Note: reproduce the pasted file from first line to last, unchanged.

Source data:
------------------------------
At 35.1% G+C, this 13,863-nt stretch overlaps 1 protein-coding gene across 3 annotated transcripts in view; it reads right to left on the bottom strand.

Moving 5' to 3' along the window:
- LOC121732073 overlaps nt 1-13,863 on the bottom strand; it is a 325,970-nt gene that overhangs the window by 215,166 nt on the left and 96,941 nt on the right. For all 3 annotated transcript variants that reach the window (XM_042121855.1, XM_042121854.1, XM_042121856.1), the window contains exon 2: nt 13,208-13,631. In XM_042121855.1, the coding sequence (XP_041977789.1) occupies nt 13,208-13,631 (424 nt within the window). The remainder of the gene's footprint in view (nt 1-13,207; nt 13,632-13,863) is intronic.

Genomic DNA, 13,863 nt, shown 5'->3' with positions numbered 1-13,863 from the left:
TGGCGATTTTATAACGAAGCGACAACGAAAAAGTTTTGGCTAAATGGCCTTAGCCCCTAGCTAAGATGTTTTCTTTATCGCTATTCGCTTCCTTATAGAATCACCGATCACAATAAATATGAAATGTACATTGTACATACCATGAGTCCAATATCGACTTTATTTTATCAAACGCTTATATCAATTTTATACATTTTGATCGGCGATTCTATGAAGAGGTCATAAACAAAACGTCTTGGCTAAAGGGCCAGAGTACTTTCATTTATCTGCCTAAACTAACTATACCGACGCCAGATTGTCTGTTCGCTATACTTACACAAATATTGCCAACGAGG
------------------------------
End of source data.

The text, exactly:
At 35.1% G+C, this 13,863-nt stretch overlaps 1 protein-coding gene across 3 annotated transcripts in view; it reads right to left on the bottom strand.

Moving 5' to 3' along the window:
- LOC121732073 overlaps nt 1-13,863 on the bottom strand; it is a 325,970-nt gene that overhangs the window by 215,166 nt on the left and 96,941 nt on the right. For all 3 annotated transcript variants that reach the window (XM_042121855.1, XM_042121854.1, XM_042121856.1), the window contains exon 2: nt 13,208-13,631. In XM_042121855.1, the coding sequence (XP_041977789.1) occupies nt 13,208-13,631 (424 nt within the window). The remainder of the gene's footprint in view (nt 1-13,207; nt 13,632-13,863) is intronic.

Genomic DNA, 13,863 nt, shown 5'->3' with positions numbered 1-13,863 from the left:
TGGCGATTTTATAACGAAGCGACAACGAAAAAGTTTTGGCTAAATGGCCTTAGCCCCTAGCTAAGATGTTTTCTTTATCGCTATTCGCTTCCTTATAGAATCACCGATCACAATAAATATGAAATGTACATTGTACATACCATGAGTCCAATATCGACTTTATTTTATCAAACGCTTATATCAATTTTATACATTTTGATCGGCGATTCTATGAAGAGGTCATAAACAAAACGTCTTGGCTAAAGGGCCAGAGTACTTTCATTTATCTGCCTAAACTAACTATACCGACGCCAGATTGTCTGTTCGCTATACTTACACAAATATTGCCAACGAGG